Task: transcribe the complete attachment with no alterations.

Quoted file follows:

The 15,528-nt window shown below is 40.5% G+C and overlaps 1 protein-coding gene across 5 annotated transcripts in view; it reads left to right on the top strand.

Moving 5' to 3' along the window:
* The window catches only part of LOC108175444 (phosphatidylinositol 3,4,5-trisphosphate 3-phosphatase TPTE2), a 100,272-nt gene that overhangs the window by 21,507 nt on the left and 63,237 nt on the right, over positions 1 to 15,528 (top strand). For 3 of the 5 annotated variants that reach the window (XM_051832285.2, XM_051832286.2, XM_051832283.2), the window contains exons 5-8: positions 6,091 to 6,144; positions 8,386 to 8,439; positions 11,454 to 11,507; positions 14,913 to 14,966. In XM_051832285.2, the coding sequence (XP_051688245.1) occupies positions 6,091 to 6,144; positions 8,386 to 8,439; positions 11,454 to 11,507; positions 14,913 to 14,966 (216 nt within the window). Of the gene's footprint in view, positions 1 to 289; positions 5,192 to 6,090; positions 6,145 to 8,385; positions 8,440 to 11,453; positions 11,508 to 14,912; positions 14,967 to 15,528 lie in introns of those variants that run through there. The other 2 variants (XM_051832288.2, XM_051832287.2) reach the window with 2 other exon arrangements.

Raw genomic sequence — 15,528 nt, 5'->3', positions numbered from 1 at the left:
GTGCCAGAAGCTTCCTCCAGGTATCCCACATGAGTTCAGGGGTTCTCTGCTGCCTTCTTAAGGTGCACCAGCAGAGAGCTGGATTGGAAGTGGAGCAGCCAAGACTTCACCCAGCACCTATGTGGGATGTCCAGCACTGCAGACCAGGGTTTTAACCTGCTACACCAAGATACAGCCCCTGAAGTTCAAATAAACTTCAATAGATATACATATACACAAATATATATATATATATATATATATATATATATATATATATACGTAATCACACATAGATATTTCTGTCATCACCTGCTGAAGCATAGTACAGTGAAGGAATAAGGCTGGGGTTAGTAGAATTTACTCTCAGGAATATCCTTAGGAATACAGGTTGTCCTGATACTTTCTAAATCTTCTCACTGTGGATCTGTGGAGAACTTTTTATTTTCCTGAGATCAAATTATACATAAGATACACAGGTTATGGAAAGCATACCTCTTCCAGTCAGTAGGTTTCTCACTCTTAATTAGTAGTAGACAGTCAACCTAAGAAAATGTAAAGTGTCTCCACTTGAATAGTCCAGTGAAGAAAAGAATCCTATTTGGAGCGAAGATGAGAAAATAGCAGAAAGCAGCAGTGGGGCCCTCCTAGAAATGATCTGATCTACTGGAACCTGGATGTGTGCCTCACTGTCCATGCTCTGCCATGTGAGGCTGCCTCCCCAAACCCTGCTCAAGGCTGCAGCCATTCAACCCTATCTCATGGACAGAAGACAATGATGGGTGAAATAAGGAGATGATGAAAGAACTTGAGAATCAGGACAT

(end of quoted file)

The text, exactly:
The 15,528-nt window shown below is 40.5% G+C and overlaps 1 protein-coding gene across 5 annotated transcripts in view; it reads left to right on the top strand.

Moving 5' to 3' along the window:
* The window catches only part of LOC108175444 (phosphatidylinositol 3,4,5-trisphosphate 3-phosphatase TPTE2), a 100,272-nt gene that overhangs the window by 21,507 nt on the left and 63,237 nt on the right, over positions 1 to 15,528 (top strand). For 3 of the 5 annotated variants that reach the window (XM_051832285.2, XM_051832286.2, XM_051832283.2), the window contains exons 5-8: positions 6,091 to 6,144; positions 8,386 to 8,439; positions 11,454 to 11,507; positions 14,913 to 14,966. In XM_051832285.2, the coding sequence (XP_051688245.1) occupies positions 6,091 to 6,144; positions 8,386 to 8,439; positions 11,454 to 11,507; positions 14,913 to 14,966 (216 nt within the window). Of the gene's footprint in view, positions 1 to 289; positions 5,192 to 6,090; positions 6,145 to 8,385; positions 8,440 to 11,453; positions 11,508 to 14,912; positions 14,967 to 15,528 lie in introns of those variants that run through there. The other 2 variants (XM_051832288.2, XM_051832287.2) reach the window with 2 other exon arrangements.

Raw genomic sequence — 15,528 nt, 5'->3', positions numbered from 1 at the left:
GTGCCAGAAGCTTCCTCCAGGTATCCCACATGAGTTCAGGGGTTCTCTGCTGCCTTCTTAAGGTGCACCAGCAGAGAGCTGGATTGGAAGTGGAGCAGCCAAGACTTCACCCAGCACCTATGTGGGATGTCCAGCACTGCAGACCAGGGTTTTAACCTGCTACACCAAGATACAGCCCCTGAAGTTCAAATAAACTTCAATAGATATACATATACACAAATATATATATATATATATATATATATATATATATATATATACGTAATCACACATAGATATTTCTGTCATCACCTGCTGAAGCATAGTACAGTGAAGGAATAAGGCTGGGGTTAGTAGAATTTACTCTCAGGAATATCCTTAGGAATACAGGTTGTCCTGATACTTTCTAAATCTTCTCACTGTGGATCTGTGGAGAACTTTTTATTTTCCTGAGATCAAATTATACATAAGATACACAGGTTATGGAAAGCATACCTCTTCCAGTCAGTAGGTTTCTCACTCTTAATTAGTAGTAGACAGTCAACCTAAGAAAATGTAAAGTGTCTCCACTTGAATAGTCCAGTGAAGAAAAGAATCCTATTTGGAGCGAAGATGAGAAAATAGCAGAAAGCAGCAGTGGGGCCCTCCTAGAAATGATCTGATCTACTGGAACCTGGATGTGTGCCTCACTGTCCATGCTCTGCCATGTGAGGCTGCCTCCCCAAACCCTGCTCAAGGCTGCAGCCATTCAACCCTATCTCATGGACAGAAGACAATGATGGGTGAAATAAGGAGATGATGAAAGAACTTGAGAATCAGGACAT